Boxers ensure best-ever Games medal haul
During practice, boxers never work on knockout punches. They practice for power, accuracy, speed, stamina and skill. Nor do boxers train to get knocked out. It just happens. One punch – powerful and, of course, accurate directed at the most vulnerable part of the body — is all that’s needed.other Updated: Oct 11, 2010 00:29 IST
During practice, boxers never work on knockout punches. They practice for power, accuracy, speed, stamina and skill. Nor do boxers train to get knocked out. It just happens. One punch – powerful and, of course, accurate directed at the most vulnerable part of the body — is all that’s needed.
Vijender Singh packed such a punch on Sunday. His left hook came crashing on the right temple of Elias Nashivela of Namibia, his head moved to the left, and he was knocked out in just 82 seconds. And mind you, Vijender has a lethal right too.
Even before a delirious crowd started to warm itself up for the three-round bout, Vijender saw an opening when Nashivela went on the offensive with a left-right combination, and landed his sledgehammer. It sent the Namibian crashing to the canvas. The 24-year-old Olympic bronze medallist, who is the world best boxer in 75kg category, knew that it was enough. He raised his hands, gave the crowd a big smile, and walked back to his corner.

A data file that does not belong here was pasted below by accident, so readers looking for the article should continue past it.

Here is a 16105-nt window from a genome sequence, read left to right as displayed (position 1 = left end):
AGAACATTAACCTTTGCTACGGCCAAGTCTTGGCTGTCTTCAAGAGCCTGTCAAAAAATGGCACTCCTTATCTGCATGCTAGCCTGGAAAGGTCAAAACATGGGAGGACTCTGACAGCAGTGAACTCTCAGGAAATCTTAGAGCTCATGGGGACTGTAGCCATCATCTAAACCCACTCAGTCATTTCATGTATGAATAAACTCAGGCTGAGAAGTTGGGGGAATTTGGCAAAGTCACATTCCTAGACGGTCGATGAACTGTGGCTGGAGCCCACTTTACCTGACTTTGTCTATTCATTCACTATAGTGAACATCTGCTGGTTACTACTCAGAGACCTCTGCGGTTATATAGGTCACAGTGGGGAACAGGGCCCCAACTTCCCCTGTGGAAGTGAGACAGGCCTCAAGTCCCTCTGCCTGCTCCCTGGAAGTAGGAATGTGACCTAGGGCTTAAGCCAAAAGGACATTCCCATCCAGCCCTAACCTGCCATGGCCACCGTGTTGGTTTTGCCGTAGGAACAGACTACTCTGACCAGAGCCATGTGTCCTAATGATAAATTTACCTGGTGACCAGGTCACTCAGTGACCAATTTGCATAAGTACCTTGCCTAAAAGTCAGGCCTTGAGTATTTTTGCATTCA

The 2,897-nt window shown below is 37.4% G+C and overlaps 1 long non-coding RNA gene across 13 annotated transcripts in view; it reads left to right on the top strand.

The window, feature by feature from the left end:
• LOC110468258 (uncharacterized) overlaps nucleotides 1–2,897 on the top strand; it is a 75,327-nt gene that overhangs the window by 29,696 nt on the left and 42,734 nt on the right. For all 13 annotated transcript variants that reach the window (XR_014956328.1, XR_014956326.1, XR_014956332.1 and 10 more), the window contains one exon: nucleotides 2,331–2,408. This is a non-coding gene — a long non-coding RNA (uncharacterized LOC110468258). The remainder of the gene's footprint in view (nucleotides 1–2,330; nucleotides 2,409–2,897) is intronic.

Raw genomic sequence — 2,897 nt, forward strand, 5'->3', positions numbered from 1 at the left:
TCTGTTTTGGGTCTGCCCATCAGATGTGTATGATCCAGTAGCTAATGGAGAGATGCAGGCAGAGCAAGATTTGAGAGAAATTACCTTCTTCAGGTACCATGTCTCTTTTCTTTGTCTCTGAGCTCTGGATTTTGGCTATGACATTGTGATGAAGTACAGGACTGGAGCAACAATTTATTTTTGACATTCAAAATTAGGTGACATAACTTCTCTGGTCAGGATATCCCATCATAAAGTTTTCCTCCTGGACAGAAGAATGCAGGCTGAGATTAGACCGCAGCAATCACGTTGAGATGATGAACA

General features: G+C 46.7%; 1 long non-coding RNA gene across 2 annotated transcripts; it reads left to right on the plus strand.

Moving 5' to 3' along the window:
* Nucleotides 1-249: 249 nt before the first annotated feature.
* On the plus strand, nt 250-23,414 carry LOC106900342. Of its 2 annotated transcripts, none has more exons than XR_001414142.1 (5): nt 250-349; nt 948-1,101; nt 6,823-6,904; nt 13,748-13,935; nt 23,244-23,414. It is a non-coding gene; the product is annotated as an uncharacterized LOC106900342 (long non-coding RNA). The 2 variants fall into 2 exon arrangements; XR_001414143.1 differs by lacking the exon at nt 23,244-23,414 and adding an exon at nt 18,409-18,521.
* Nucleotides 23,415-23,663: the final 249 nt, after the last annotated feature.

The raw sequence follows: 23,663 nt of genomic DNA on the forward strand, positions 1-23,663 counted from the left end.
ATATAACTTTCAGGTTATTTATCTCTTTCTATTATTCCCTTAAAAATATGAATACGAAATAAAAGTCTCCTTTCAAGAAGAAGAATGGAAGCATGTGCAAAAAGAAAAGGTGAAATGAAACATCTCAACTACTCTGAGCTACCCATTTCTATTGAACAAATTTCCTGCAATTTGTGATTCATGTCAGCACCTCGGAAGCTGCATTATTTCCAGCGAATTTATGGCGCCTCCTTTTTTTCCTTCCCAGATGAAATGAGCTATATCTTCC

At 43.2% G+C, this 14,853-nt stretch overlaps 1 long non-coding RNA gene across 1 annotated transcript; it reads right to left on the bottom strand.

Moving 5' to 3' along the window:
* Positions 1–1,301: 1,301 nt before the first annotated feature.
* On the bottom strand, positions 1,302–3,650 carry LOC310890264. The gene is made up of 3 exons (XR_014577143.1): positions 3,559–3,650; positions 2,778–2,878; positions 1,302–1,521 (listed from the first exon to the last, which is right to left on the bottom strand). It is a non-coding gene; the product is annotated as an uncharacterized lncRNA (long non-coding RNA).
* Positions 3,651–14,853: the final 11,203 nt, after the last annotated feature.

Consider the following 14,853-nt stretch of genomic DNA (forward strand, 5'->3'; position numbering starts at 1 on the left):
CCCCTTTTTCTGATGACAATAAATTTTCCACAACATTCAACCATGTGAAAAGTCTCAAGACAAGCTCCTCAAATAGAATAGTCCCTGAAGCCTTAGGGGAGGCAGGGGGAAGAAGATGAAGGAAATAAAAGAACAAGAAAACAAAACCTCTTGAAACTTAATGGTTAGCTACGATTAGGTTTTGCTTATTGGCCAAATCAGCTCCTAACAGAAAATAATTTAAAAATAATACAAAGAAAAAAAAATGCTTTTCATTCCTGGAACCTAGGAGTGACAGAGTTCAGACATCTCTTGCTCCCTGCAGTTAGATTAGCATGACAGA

The referee, the closest man to the fight, seeing the ferocity of the blow did not even care to count. “It just happened,” said Vijender. “No practice can ensure a knockout punch. Every boxer knows that. I just happened to see an opening and I went for it.”
As for the day, India couldn’t have asked for more. With seven boxers storming into the medal round, this is the best show India has come up with in the history of the Commonwealth Games.
Earlier, Manoj Kumar, fighting in his first Games, showed some swagger. With confidence, Manoj stepped into the ring, gauged his opponent with a few jabs and then went on the offensive, hitting the target with alarming regularity.
Even Jai Bhagwan was clinical. He gave Waheed Sogbamu no chance to in a 10-0 win. Then it was Dilbagh’s turn to comfortably go through 11-3, against Moabi Mothiba, in 69kg.
However, the day was not Akhil’s as he lost to Olympic bronze medallist Bruno Julie of Mauritius 5-7 in a very close fight. Though Akhil tried to stay away from the southpaw’s left hooks, he seemed a little tired after his fabulous win against Iain Weaver on Saturday night. “It was his day today,” was what a disappointed Akhil said.
In a late night bout, Paramjit Samota beat Alexey Mukhin of Australia 7-4 to ensure his maiden medal in Commonwealth Games medal.
Amandeep Singh (49kg) and Suranjoy Singh (51kg) have already booked their berths in the semis.